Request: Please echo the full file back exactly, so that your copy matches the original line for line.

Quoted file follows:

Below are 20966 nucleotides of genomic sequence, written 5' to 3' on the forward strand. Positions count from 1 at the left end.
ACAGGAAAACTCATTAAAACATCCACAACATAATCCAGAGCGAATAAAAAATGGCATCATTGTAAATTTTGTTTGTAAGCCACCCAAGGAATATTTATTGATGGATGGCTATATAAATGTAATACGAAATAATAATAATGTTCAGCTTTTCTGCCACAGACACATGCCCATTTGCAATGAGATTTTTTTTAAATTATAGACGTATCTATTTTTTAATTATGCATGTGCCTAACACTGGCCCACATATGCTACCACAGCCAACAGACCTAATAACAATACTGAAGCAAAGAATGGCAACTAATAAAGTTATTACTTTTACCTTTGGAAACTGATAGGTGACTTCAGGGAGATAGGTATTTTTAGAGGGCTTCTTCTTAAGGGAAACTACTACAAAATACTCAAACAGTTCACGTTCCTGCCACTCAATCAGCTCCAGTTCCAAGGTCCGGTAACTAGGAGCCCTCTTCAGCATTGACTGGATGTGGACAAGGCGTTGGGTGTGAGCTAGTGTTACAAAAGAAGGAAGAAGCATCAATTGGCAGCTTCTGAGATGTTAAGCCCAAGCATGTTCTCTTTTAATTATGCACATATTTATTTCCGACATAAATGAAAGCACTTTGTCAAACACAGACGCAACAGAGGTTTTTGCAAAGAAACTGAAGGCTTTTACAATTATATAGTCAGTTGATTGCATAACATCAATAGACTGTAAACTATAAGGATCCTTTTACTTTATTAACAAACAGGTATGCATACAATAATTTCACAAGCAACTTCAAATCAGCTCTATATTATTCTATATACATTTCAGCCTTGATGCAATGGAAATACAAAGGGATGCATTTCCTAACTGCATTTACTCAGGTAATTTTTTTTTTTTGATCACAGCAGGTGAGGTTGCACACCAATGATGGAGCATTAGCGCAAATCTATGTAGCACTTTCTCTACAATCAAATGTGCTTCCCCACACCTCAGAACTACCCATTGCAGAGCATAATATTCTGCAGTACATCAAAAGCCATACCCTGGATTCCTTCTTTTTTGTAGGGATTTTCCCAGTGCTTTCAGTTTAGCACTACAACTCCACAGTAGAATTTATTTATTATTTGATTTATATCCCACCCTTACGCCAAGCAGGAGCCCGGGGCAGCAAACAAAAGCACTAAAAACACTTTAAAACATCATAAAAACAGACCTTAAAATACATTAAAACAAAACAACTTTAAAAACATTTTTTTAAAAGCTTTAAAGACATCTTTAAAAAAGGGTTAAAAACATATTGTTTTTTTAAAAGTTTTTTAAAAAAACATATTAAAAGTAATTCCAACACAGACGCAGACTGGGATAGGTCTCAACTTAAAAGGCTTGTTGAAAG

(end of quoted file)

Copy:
Below are 20966 nucleotides of genomic sequence, written 5' to 3' on the forward strand. Positions count from 1 at the left end.
ACAGGAAAACTCATTAAAACATCCACAACATAATCCAGAGCGAATAAAAAATGGCATCATTGTAAATTTTGTTTGTAAGCCACCCAAGGAATATTTATTGATGGATGGCTATATAAATGTAATACGAAATAATAATAATGTTCAGCTTTTCTGCCACAGACACATGCCCATTTGCAATGAGATTTTTTTTAAATTATAGACGTATCTATTTTTTAATTATGCATGTGCCTAACACTGGCCCACATATGCTACCACAGCCAACAGACCTAATAACAATACTGAAGCAAAGAATGGCAACTAATAAAGTTATTACTTTTACCTTTGGAAACTGATAGGTGACTTCAGGGAGATAGGTATTTTTAGAGGGCTTCTTCTTAAGGGAAACTACTACAAAATACTCAAACAGTTCACGTTCCTGCCACTCAATCAGCTCCAGTTCCAAGGTCCGGTAACTAGGAGCCCTCTTCAGCATTGACTGGATGTGGACAAGGCGTTGGGTGTGAGCTAGTGTTACAAAAGAAGGAAGAAGCATCAATTGGCAGCTTCTGAGATGTTAAGCCCAAGCATGTTCTCTTTTAATTATGCACATATTTATTTCCGACATAAATGAAAGCACTTTGTCAAACACAGACGCAACAGAGGTTTTTGCAAAGAAACTGAAGGCTTTTACAATTATATAGTCAGTTGATTGCATAACATCAATAGACTGTAAACTATAAGGATCCTTTTACTTTATTAACAAACAGGTATGCATACAATAATTTCACAAGCAACTTCAAATCAGCTCTATATTATTCTATATACATTTCAGCCTTGATGCAATGGAAATACAAAGGGATGCATTTCCTAACTGCATTTACTCAGGTAATTTTTTTTTTTTGATCACAGCAGGTGAGGTTGCACACCAATGATGGAGCATTAGCGCAAATCTATGTAGCACTTTCTCTACAATCAAATGTGCTTCCCCACACCTCAGAACTACCCATTGCAGAGCATAATATTCTGCAGTACATCAAAAGCCATACCCTGGATTCCTTCTTTTTTGTAGGGATTTTCCCAGTGCTTTCAGTTTAGCACTACAACTCCACAGTAGAATTTATTTATTATTTGATTTATATCCCACCCTTACGCCAAGCAGGAGCCCGGGGCAGCAAACAAAAGCACTAAAAACACTTTAAAACATCATAAAAACAGACCTTAAAATACATTAAAACAAAACAACTTTAAAAACATTTTTTTAAAAGCTTTAAAGACATCTTTAAAAAAGGGTTAAAAACATATTGTTTTTTTAAAAGTTTTTTAAAAAAACATATTAAAAGTAATTCCAACACAGACGCAGACTGGGATAGGTCTCAACTTAAAAGGCTTGTTGAAAG